Origin of Marpol 73/78 and latest amendments

MARPOL 73/78

1st Conference U.K. 1954, International Convention for the Prevention of Pollution of the Sea by Oil (OILPOL) entry into force on 26 July 1958 attempted to tackle the problem of pollution of the seas by oil

i) crude oil
ii) fuel oil
iii) heavy diesel oil
iv) lubricating oil

The 1st convention was amended in 1962, 1969 and 1971, to set limits to the quantities of oil discharge into sea by Oil Tankers and oily wastes from machinery spaces by

i) established "prohibited zones"
ii) extending at least 50 miles from the nearest land in which the discharge of oil or of mixtures containing more than 100 parts of oil per million was forbidden


1971, protection to the Great Barrier Reef of Australia and also to limit the size of tanks on oil tankers - collision or stranding.

1973 adopted the International Convention for the Prevention of Pollution from Ships. Response to a spate of tanker accidents in 1976-1977, IMO held a Conference on Tanker Safety and Pollution Prevention in February 1978

The International Convention for the Prevention of Pollution from Ships (MARPOL) was adopted on 2 November 1973 at IMO and covered pollution by :

i) oil,
ii) chemicals,
iii) harmful substances in packaged form,
iv) sewage
v) garbage.

The Protocol of 1978 relating to the 1973 International Convention for the Prevention of Pollution from Ships (1978 MARPOL Protocol) was adopted at a Conference on Tanker Safety and Pollution Prevention in February 1978

(Measures relating to tanker design and operation were also incorporated into a Protocol of 1978 relating to the 1974 Convention on the Safety of Life at Sea, 1974).


Objective of the MARPOL Convention 73/78

The overarching objective of the MARPOL Convention is to entirely eliminate pollution of the marine environment by discharges of oil and other hazardous substances from ships and to minimise such discharges in connection with ships’ accidents. The MARPOL 73/78 Convention is a frame convention with six annexes containing detailed regulations regarding permissible discharges, equipment on board ships, etc.

Annex I : Regulations for the Prevention of Pollution by Oil 2 October 1983

Annex II : Regulations for the Control of Pollution by Noxious Liquid Substances (chemicals) in Bulk. 6 April 1987

Annex III : Regulations for the Prevention of Pollution by Harmful Substances Carried by Sea in Packaged Form. 1 July 1992

Annex IV : Regulations for the Prevention of Pollution by Sewage from Ships. 27 September 2003

Annex V : Regulations for the Prevention of Pollution by Garbage from Ships. 31 December 1988

Annex VI : Regulations for the Prevention of Air Pollution from Ships and Nitrogen oxide. Will enter into force on 19 May 2005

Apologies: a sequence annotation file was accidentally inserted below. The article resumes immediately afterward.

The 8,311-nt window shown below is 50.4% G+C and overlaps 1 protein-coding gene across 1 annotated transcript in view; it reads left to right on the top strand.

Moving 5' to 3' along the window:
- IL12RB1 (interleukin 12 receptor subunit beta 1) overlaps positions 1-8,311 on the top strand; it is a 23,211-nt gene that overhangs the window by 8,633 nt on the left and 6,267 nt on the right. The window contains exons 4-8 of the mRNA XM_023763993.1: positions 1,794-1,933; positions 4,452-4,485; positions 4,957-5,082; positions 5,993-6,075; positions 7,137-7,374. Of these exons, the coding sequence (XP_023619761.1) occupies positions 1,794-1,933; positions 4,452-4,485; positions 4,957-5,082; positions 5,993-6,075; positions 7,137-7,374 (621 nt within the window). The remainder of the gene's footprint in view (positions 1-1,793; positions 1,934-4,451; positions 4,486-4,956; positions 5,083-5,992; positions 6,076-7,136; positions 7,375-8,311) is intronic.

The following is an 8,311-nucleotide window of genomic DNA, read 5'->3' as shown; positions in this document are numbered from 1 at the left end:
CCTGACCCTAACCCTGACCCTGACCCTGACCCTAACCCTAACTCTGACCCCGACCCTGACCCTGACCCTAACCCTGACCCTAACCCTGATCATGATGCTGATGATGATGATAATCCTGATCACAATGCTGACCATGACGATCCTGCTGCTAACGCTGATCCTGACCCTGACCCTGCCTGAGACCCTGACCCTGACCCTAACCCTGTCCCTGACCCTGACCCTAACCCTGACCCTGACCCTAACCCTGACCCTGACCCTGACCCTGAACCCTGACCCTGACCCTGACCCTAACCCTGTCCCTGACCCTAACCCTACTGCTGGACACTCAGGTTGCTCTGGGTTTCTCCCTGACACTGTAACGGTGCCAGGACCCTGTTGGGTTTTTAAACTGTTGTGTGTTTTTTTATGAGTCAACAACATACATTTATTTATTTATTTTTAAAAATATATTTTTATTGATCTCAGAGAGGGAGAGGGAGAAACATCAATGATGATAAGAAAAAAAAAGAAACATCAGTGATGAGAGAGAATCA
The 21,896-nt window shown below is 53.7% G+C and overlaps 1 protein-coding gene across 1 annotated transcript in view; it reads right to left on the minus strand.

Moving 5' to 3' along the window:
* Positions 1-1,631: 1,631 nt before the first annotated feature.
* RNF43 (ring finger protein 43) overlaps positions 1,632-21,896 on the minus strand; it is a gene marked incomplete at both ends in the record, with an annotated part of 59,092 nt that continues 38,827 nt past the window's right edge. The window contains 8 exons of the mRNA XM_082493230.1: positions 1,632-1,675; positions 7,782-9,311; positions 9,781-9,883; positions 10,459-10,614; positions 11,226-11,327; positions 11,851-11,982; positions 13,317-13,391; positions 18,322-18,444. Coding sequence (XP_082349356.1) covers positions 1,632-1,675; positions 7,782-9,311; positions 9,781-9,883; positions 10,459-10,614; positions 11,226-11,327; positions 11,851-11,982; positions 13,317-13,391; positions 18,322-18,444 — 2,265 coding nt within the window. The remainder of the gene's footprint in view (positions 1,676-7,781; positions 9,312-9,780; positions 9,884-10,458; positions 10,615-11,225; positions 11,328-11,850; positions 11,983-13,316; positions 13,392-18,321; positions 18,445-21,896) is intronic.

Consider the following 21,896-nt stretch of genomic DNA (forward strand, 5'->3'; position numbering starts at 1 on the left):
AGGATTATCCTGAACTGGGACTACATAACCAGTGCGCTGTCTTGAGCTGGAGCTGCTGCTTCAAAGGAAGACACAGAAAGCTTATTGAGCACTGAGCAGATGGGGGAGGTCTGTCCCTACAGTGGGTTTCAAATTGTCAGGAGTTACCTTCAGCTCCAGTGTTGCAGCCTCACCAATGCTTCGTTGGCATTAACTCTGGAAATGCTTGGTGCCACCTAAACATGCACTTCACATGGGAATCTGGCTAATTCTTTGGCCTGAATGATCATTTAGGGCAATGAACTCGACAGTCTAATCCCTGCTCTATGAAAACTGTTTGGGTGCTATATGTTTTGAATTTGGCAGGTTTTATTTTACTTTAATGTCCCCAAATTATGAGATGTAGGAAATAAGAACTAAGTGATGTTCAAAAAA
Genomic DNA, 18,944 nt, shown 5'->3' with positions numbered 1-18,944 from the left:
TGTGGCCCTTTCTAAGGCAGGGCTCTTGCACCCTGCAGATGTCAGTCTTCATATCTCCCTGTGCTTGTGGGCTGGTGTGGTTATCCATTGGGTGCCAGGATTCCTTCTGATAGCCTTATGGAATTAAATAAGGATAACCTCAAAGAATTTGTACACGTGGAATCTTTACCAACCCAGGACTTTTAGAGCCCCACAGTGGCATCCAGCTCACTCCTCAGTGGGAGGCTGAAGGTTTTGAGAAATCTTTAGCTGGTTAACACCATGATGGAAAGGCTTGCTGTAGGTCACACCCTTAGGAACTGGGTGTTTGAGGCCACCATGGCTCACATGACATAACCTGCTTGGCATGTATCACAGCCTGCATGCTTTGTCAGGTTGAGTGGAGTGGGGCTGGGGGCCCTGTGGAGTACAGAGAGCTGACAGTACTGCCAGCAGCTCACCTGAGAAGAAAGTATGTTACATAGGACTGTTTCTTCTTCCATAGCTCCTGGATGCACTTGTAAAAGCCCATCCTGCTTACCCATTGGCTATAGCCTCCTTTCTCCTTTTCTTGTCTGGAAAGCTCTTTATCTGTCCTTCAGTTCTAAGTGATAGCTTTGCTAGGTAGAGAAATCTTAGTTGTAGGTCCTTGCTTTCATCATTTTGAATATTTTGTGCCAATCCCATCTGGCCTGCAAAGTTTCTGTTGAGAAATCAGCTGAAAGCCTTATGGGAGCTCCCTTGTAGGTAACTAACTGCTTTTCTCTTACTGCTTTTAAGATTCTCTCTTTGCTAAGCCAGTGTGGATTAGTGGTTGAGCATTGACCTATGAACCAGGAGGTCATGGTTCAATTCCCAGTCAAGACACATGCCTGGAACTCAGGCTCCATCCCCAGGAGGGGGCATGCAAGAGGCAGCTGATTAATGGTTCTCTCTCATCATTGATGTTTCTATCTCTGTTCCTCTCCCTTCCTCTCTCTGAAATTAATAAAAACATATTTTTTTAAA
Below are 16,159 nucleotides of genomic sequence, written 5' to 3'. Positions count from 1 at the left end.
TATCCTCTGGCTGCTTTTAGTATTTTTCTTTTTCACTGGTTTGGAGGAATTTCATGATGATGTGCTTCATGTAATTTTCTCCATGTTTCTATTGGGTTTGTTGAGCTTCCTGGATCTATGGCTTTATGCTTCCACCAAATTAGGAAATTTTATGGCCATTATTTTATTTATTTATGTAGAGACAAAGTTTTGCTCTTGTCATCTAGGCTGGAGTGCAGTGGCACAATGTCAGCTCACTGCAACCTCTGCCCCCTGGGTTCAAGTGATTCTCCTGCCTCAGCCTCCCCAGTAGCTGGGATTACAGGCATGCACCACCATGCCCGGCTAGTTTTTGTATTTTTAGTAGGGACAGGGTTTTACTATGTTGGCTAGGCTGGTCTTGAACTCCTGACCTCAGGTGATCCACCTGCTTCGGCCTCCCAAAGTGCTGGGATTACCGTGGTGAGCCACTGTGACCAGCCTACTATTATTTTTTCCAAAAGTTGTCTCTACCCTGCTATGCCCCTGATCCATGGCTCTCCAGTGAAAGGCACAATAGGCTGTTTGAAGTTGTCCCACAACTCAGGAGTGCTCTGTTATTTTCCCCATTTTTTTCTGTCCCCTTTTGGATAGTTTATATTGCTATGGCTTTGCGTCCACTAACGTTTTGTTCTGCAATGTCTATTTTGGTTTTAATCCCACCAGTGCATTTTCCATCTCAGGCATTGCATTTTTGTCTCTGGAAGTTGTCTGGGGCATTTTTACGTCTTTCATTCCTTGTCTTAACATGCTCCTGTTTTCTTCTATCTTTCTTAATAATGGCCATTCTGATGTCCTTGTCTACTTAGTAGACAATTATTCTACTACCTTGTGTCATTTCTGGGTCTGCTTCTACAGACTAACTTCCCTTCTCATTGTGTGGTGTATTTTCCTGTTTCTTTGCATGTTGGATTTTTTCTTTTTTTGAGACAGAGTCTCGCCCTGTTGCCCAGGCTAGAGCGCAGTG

Apart from the detailed regulations in the Annexes of the MARPOL 73/78 Convention the convention also includes a number of regulations regarding inspection of ships, etc. aimed at facilitate for the authorities to control the ships’ compliance with the requirements of the convention.

Furthermore, there are regulations on the compulsory keeping of cargo and waste log books. These logs shall make it possible for the authorities to check for breaches against discharge regulations.


MARPOL Amendments : Antarctic Fuel Oil Ban And North American ECA

Amendments to MARPOL, banning heavy fuel oil from the Antarctic and creating a new North American Emission Control Area (ECA), has been entered into force in the year 2012.

The new regulation to protect the Antarctic from pollution by heavy-grade oils is added to MARPOL Annex I, with a new chapter 9 on special requirements for the use or carriage of oils in the Antarctic Area.

Regulation 43 prohibits both carriage in bulk as cargo and carriage and use as fuel, of: crude oils with a density higher than 900 kg/m3 at 15°C; oils, other than crude oils, with a density higher than 900 kg/m3 at 15°C, or a kinematic viscosity higher than 180 mm2/s at 50°C; or bitumen, tar and their emulsions. Therefore, all ships trading to or transiting the Antarctic Area, defined as "the sea area south of latitude 60°S", will need to switch to a different type of fuel. An exception is envisaged for vessels securing the safety of ships or involved in search and rescue operations.

Amendments to MARPOL Annex VI, establishes a North American ECA, where sulphur oxide (SOx), nitrogen oxide (NOx) and particulate matter emissions from ships will be subject to stricter controls than what applies globally. The ECA will take effect on 1 August 2012. The entry into force will mean that there are currently three designated ECAs, the other two being sulphur oxide ECAs: the Baltic Sea area and the North Sea area.


Reference publications

  • IMSBC Code
  • IMDG Code + Supplement to the Code
  • MARPOL 73/78
  • IMO Resolution A.868 (20) – “Guidelines for Preventing the Introduction of Unwanted Aquatic Organisms and Pathogens from Ship’s Ballast Water and Sediment Discharged”
  • Guide to Port Entry Master







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